(188) Hear us now, our God and Father (Type 3), set to HYFRYDOL, is a wedding hymn that I think may need attention drawn to it, buried as it is in the "Second Sunday after Epiphany" section where, I suppose, it landed because of the gospel lesson about the wedding at Cana. Also interestingly, the hymn's text is stitched together from stanzas by two different authors. Still, it works.
(189) In house and home where man and wife (Type 3) is another wedding hymn, which may be more familiar among Missouri Lutherans in its "alt." guise as "O blessed home where man and wife." I'm just mentioning it because of the difference in translation.
(194) Lift high the cross (Type 1) I've covered before.
(196) Thy hand, O God, has guided (Type 3) is a "bottom of page text block" with the suggested tune AURELIA. It's also quite a good missions hymn by Edward Plumptre, maybe better than the Henry Letterman number on the facing page ("On Galilee's high mountain"), which comes complete with music. (Actually, Letterman's hymn would be quite adequate if it were understood as to be sung by missionaries, or men training to be missionaries. It stretches credibility a bit to put his words in the mouths of the wider congregation, who do not have that particular vocation.)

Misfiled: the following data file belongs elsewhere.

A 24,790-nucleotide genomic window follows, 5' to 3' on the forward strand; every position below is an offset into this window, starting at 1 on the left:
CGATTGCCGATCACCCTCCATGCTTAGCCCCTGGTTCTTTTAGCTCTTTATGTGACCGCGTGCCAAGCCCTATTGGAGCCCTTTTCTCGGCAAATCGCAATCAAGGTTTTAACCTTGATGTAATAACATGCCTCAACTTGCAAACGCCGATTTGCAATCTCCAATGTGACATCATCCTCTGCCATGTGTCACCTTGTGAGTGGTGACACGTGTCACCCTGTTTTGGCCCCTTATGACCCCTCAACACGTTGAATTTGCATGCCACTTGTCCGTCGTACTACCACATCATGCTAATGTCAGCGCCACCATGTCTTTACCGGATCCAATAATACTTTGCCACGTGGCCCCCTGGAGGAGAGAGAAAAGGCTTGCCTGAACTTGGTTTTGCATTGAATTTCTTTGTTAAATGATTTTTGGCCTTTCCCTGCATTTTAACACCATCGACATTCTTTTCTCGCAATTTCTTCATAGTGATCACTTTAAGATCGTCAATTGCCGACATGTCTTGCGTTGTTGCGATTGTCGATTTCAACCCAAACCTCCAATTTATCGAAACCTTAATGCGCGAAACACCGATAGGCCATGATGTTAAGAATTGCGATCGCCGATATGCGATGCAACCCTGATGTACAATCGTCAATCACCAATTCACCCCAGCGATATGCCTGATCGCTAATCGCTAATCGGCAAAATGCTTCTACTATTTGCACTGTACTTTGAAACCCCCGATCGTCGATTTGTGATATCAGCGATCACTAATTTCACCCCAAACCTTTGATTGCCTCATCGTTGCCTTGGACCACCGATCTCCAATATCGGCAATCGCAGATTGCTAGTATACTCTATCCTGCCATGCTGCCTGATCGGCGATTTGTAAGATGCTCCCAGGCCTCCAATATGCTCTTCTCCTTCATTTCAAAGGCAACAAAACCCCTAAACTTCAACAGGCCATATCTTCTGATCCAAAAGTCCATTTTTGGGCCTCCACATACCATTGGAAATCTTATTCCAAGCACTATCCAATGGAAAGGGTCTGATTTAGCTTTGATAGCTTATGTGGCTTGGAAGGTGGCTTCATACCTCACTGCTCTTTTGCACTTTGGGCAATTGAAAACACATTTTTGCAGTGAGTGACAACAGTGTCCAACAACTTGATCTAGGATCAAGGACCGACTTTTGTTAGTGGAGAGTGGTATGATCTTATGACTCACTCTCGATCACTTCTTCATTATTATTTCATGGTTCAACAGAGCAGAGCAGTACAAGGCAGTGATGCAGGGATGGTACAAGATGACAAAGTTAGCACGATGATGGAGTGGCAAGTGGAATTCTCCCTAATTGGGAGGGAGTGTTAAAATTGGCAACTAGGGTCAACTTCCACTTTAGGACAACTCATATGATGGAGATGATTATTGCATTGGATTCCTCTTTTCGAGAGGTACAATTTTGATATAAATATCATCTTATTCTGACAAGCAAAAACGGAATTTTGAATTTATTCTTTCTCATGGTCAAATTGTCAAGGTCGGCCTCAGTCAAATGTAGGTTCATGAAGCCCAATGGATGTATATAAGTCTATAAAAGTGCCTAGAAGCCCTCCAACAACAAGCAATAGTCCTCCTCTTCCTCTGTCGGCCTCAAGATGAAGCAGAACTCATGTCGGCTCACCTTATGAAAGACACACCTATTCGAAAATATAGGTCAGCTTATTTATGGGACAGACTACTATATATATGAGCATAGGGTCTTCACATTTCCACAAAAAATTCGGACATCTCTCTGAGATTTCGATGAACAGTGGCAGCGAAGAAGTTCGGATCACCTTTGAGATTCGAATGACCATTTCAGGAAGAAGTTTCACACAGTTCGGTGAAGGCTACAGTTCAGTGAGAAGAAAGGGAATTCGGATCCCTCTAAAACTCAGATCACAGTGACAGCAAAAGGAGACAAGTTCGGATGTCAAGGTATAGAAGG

(200) There many shall come from the east and the west (Type 3) is a good, Norwegian hymn that I learned to love out of that old German-American book, TLH. However, I want to draw attention to it because of the small change in the translation, where the first line as I learned it begins with "Lo."
(201) Spread, O spread, thou mighty word is a fine little missions hymn, here set to Justin Knecht's tune VIENNA. On a Type 2 note, I'll mention that TLH 507 has a very charming alternate tune for it titled HÖCHSTER PRIESTER, which I liked so much I stuck it with one of my original hymns.
(204) God, my Lord, my strength, my place of hiding (Type 3) is a 17th century Czech hymn set to its own tune, titled (give or take accent marks) PAN BUH. It's also found in LBW and CW (the 1990s one) and I think it's quite interesting, in a strong, rugged, central European way. It might be a little on the challenging side so, if you really want it to go over big, you might want to start teaching it to your church's younger members first.